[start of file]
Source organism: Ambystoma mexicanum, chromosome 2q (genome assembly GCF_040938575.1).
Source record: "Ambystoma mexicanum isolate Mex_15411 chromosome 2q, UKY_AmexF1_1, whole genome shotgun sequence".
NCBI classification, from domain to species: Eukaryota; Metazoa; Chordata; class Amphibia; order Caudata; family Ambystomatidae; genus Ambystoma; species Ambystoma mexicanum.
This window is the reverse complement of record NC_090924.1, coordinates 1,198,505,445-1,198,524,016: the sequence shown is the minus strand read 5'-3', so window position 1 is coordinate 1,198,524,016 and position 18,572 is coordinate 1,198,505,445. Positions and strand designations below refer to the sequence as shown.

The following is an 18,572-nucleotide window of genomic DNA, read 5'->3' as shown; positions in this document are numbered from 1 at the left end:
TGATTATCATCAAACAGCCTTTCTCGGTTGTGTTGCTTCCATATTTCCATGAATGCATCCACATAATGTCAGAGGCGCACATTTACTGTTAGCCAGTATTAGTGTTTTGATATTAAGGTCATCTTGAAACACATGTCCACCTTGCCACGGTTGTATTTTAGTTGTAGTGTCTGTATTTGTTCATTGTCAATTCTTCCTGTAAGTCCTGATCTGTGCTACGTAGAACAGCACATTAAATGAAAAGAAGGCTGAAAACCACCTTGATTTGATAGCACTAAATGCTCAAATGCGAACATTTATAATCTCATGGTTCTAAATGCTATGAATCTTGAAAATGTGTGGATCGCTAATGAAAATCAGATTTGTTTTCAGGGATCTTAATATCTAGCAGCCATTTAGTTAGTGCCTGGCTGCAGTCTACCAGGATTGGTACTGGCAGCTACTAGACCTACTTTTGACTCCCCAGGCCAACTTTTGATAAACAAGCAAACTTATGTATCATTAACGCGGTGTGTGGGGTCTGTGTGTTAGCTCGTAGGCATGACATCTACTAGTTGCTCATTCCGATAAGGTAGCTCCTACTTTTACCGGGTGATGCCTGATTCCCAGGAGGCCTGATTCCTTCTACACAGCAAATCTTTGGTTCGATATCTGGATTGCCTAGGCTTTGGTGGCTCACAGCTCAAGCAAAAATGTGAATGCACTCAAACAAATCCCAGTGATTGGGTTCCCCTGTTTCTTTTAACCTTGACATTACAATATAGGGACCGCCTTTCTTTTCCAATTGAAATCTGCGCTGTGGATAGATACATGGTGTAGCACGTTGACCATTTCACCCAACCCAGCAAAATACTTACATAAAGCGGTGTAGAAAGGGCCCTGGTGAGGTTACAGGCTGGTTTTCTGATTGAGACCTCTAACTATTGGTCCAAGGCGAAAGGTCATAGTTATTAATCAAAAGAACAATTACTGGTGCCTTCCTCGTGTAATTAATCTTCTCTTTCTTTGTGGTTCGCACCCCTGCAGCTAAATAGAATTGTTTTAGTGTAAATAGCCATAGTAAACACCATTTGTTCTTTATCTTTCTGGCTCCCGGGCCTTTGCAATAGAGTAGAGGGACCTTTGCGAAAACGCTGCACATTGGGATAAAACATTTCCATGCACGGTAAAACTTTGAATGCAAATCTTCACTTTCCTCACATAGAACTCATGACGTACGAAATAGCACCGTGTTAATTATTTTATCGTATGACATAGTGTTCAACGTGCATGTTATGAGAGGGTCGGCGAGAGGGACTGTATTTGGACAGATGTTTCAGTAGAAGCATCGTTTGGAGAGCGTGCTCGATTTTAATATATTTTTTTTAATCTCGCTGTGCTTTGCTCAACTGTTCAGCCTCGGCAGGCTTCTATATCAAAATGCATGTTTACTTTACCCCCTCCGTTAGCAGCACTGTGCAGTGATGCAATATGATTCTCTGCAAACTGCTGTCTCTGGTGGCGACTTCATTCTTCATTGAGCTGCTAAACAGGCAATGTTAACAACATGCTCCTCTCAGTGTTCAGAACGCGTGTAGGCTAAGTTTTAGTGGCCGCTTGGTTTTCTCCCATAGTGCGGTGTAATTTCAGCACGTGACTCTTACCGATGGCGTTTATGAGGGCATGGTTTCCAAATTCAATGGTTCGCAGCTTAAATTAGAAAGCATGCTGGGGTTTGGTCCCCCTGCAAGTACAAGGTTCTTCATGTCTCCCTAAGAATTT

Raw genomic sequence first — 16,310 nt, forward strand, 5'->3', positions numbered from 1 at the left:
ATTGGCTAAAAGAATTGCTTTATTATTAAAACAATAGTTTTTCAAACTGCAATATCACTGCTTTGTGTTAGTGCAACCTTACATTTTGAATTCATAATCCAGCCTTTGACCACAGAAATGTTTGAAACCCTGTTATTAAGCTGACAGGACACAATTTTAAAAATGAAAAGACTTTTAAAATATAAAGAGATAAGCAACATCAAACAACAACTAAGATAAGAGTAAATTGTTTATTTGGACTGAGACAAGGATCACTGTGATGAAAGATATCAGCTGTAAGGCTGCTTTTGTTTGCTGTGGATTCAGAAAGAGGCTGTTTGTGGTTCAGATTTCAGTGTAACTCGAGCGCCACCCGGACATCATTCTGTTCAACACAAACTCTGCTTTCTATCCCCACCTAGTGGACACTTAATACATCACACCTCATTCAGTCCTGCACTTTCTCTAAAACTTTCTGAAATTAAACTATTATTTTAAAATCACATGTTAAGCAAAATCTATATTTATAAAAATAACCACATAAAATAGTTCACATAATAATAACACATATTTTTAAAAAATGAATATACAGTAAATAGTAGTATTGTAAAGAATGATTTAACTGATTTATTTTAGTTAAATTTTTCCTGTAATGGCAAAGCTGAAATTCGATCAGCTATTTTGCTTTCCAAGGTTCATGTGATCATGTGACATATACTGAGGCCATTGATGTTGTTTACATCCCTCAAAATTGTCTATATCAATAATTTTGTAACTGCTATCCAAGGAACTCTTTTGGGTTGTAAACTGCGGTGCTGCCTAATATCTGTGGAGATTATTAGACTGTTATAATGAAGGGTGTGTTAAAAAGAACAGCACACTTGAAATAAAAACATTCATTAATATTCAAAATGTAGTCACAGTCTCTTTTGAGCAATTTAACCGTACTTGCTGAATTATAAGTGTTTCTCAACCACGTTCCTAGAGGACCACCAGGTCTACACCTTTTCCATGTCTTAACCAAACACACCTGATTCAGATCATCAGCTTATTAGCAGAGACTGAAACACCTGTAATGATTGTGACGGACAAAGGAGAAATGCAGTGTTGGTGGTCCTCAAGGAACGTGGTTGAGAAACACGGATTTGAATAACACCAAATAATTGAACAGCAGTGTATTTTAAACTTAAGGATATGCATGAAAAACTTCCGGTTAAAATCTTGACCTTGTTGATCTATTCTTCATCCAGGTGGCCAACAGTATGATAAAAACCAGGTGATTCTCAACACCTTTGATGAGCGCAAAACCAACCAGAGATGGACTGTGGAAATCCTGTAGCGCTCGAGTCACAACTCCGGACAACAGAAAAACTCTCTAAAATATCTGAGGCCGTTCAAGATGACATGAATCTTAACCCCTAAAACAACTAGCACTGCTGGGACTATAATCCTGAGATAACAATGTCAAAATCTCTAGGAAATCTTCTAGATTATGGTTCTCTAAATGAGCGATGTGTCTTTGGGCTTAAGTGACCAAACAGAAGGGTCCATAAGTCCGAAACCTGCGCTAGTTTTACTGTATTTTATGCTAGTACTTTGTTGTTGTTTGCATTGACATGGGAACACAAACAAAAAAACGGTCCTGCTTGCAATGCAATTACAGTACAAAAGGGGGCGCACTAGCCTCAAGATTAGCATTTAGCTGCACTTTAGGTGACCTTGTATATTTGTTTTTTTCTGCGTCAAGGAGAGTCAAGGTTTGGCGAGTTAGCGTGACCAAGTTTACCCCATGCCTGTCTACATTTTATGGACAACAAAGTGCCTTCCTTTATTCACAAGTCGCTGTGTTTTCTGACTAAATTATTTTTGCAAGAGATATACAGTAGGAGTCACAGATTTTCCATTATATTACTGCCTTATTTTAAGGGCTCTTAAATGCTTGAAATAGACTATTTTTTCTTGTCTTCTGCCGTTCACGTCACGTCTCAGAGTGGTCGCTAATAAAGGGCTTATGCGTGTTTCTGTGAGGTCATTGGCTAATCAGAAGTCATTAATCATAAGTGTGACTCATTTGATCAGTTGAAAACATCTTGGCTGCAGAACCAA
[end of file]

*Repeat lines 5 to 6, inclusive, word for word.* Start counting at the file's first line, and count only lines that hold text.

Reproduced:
The following is an 18,572-nucleotide window of genomic DNA, read 5'->3' as shown; positions in this document are numbered from 1 at the left end:
TGATTATCATCAAACAGCCTTTCTCGGTTGTGTTGCTTCCATATTTCCATGAATGCATCCACATAATGTCAGAGGCGCACATTTACTGTTAGCCAGTATTAGTGTTTTGATATTAAGGTCATCTTGAAACACATGTCCACCTTGCCACGGTTGTATTTTAGTTGTAGTGTCTGTATTTGTTCATTGTCAATTCTTCCTGTAAGTCCTGATCTGTGCTACGTAGAACAGCACATTAAATGAAAAGAAGGCTGAAAACCACCTTGATTTGATAGCACTAAATGCTCAAATGCGAACATTTATAATCTCATGGTTCTAAATGCTATGAATCTTGAAAATGTGTGGATCGCTAATGAAAATCAGATTTGTTTTCAGGGATCTTAATATCTAGCAGCCATTTAGTTAGTGCCTGGCTGCAGTCTACCAGGATTGGTACTGGCAGCTACTAGACCTACTTTTGACTCCCCAGGCCAACTTTTGATAAACAAGCAAACTTATGTATCATTAACGCGGTGTGTGGGGTCTGTGTGTTAGCTCGTAGGCATGACATCTACTAGTTGCTCATTCCGATAAGGTAGCTCCTACTTTTACCGGGTGATGCCTGATTCCCAGGAGGCCTGATTCCTTCTACACAGCAAATCTTTGGTTCGATATCTGGATTGCCTAGGCTTTGGTGGCTCACAGCTCAAGCAAAAATGTGAATGCACTCAAACAAATCCCAGTGATTGGGTTCCCCTGTTTCTTTTAACCTTGACATTACAATATAGGGACCGCCTTTCTTTTCCAATTGAAATCTGCGCTGTGGATAGATACATGGTGTAGCACGTTGACCATTTCACCCAACCCAGCAAAATACTTACATAAAGCGGTGTAGAAAGGGCCCTGGTGAGGTTACAGGCTGGTTTTCTGATTGAGACCTCTAACTATTGGTCCAAGGCGAAAGGTCATAGTTATTAATCAAAAGAACAATTACTGGTGCCTTCCTCGTGTAATTAATCTTCTCTTTCTTTGTGGTTCGCACCCCTGCAGCTAAATAGAATTGTTTTAGTGTAAATAGCCATAGTAAACACCATTTGTTCTTTATCTTTCTGGCTCCCGGGCCTTTGCAATAGAGTAGAGGGACCTTTGCGAAAACGCTGCACATTGGGATAAAACATTTCCATGCACGGTAAAACTTTGAATGCAAATCTTCACTTTCCTCACATAGAACTCATGACGTACGAAATAGCACCGTGTTAATTATTTTATCGTATGACATAGTGTTCAACGTGCATGTTATGAGAGGGTCGGCGAGAGGGACTGTATTTGGACAGATGTTTCAGTAGAAGCATCGTTTGGAGAGCGTGCTCGATTTTAATATATTTTTTTTAATCTCGCTGTGCTTTGCTCAACTGTTCAGCCTCGGCAGGCTTCTATATCAAAATGCATGTTTACTTTACCCCCTCCGTTAGCAGCACTGTGCAGTGATGCAATATGATTCTCTGCAAACTGCTGTCTCTGGTGGCGACTTCATTCTTCATTGAGCTGCTAAACAGGCAATGTTAACAACATGCTCCTCTCAGTGTTCAGAACGCGTGTAGGCTAAGTTTTAGTGGCCGCTTGGTTTTCTCCCATAGTGCGGTGTAATTTCAGCACGTGACTCTTACCGATGGCGTTTATGAGGGCATGGTTTCCAAATTCAATGGTTCGCAGCTTAAATTAGAAAGCATGCTGGGGTTTGGTCCCCCTGCAAGTACAAGGTTCTTCATGTCTCCCTAAGAATTT